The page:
Plastic Surgery

Harold Gillies was born in 1882 in New Zealand. He attended medical school at Cambridge. When World War I began, he joined the Royal Army Medical College. He was not allowed to operate but worked under the supervision of a dentist.

When Dr. Gillies saw the dentist using skin grafts, he wanted to know more about their use. He studied under a renowned surgeon in Paris and saw how skin grafts could be used to do a facial reconstruction. When he returned to England, Dr. Gillies began to extend the techniques he had learned. These became the start of the medical specialty of plastic surgery.

During the War, Dr. Gillies and his colleagues performed over 11,000 surgeries, mostly reconstructing faces from gunshot wounds.

Between World Wars I and II, Dr. Gillies had a private practice, specializing in plastic surgeries. He also developed others in the practice. When World War II broke out, Dr. Gillies trained more doctors in reconstructive surgery. He became recognized as the father of plastic surgery.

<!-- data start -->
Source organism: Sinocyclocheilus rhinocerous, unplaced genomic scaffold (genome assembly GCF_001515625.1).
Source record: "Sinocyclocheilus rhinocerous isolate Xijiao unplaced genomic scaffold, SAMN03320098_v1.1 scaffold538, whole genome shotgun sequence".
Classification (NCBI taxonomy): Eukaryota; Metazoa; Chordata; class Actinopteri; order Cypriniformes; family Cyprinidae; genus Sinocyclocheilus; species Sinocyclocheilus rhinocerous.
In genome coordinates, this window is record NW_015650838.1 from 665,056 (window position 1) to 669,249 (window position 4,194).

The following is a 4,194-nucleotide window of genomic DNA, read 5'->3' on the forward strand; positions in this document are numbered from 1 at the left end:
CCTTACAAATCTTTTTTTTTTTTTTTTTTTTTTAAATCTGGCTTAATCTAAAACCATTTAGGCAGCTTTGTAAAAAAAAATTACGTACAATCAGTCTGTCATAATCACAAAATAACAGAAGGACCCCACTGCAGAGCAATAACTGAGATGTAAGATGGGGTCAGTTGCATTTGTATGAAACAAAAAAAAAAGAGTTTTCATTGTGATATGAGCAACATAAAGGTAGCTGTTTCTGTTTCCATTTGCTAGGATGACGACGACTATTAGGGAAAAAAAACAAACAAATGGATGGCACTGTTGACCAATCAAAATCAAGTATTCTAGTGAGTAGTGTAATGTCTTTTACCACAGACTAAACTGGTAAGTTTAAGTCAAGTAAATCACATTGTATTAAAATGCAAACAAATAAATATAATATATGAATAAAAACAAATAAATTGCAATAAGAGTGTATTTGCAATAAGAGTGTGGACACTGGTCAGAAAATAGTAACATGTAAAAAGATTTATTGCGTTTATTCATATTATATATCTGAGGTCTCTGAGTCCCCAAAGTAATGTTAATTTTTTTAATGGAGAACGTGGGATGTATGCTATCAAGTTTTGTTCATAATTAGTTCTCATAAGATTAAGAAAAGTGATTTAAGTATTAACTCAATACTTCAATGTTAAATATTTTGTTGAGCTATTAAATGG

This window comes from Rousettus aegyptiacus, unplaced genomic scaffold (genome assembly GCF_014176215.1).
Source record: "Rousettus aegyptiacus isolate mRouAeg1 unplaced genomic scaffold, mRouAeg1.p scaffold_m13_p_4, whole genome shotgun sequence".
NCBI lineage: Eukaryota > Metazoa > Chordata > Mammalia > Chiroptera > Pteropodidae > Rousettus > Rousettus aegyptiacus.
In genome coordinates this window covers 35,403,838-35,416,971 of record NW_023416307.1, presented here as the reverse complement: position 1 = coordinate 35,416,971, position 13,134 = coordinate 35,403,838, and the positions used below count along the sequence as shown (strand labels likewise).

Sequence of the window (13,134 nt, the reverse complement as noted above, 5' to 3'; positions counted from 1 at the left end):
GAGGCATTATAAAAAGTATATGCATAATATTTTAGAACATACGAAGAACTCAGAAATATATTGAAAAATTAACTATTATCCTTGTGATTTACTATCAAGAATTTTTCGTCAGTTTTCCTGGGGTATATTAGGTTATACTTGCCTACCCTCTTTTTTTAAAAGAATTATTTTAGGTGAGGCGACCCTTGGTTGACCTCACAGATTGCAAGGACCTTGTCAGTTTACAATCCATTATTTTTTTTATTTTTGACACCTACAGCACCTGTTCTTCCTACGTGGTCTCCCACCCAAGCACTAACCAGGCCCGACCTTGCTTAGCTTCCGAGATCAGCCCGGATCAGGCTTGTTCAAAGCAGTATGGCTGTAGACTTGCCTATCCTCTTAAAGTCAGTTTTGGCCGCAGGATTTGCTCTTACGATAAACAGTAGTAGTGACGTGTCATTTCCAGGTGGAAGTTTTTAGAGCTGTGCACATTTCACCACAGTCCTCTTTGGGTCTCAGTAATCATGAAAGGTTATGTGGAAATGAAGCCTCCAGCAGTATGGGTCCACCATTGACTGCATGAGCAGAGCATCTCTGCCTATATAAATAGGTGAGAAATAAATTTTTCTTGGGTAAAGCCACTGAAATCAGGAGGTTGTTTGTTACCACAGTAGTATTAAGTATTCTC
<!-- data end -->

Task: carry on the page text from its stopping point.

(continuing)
Although Dr. Gillies had reached retirement age by the end of WWII, he chose not to retire. His medical support during the war had not allowed him to build the assets needed for retirement. In 1946, he and a colleague performed one of the first sex reassignment surgeries. Their surgical techniques became the standard for the remainder of the 20th century.

When he wasn’t practicing medicine, Dr. Gillies was an outstanding amateur golfer. He represented England in its match with Scotland over a span of 20 years. Dr. Gillies died at the age of 78 while performing surgery.

Beginnings are often triggered by tragedy. Wars created necessary opportunities for innovations in areas beyond military advances. Medicine is one of those areas.

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“There’s a way to do it better-find it.”– Thomas Edison

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